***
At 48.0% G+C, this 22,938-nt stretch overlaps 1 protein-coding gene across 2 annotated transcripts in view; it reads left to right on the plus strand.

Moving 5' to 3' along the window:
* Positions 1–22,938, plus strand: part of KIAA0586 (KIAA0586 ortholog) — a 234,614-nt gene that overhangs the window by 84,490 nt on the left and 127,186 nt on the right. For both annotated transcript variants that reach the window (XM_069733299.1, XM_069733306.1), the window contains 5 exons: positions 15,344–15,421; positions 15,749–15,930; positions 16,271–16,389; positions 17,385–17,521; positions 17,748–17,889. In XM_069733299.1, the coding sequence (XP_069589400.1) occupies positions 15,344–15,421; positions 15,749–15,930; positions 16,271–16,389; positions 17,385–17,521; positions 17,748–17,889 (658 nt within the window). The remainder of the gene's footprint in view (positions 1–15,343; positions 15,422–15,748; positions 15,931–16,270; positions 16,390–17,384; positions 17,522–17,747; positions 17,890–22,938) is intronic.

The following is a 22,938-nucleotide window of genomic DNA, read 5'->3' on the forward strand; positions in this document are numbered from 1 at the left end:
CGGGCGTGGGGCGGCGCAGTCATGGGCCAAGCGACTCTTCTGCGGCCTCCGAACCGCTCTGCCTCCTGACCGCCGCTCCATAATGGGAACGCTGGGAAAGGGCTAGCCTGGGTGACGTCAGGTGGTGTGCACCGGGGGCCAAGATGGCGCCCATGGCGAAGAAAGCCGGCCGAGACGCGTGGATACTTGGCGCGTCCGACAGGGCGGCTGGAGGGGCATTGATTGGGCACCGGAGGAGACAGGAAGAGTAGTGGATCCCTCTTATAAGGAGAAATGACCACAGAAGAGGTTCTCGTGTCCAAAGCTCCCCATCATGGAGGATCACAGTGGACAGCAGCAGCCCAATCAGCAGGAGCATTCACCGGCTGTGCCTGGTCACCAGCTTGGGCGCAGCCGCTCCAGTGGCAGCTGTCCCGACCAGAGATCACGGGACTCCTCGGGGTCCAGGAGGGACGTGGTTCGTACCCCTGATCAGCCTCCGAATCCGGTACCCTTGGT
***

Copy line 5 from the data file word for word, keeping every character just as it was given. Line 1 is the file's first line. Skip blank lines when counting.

CGGGCGTGGGGCGGCGCAGTCATGGGCCAAGCGACTCTTCTGCGGCCTCCGAACCGCTCTGCCTCCTGACCGCCGCTCCATAATGGGAACGCTGGGAAAGGGCTAGCCTGGGTGACGTCAGGTGGTGTGCACCGGGGGCCAAGATGGCGCCCATGGCGAAGAAAGCCGGCCGAGACGCGTGGATACTTGGCGCGTCCGACAGGGCGGCTGGAGGGGCATTGATTGGGCACCGGAGGAGACAGGAAGAGTAGTGGATCCCTCTTATAAGGAGAAATGACCACAGAAGAGGTTCTCGTGTCCAAAGCTCCCCATCATGGAGGATCACAGTGGACAGCAGCAGCCCAATCAGCAGGAGCATTCACCGGCTGTGCCTGGTCACCAGCTTGGGCGCAGCCGCTCCAGTGGCAGCTGTCCCGACCAGAGATCACGGGACTCCTCGGGGTCCAGGAGGGACGTGGTTCGTACCCCTGATCAGCCTCCGAATCCGGTACCCTTGGT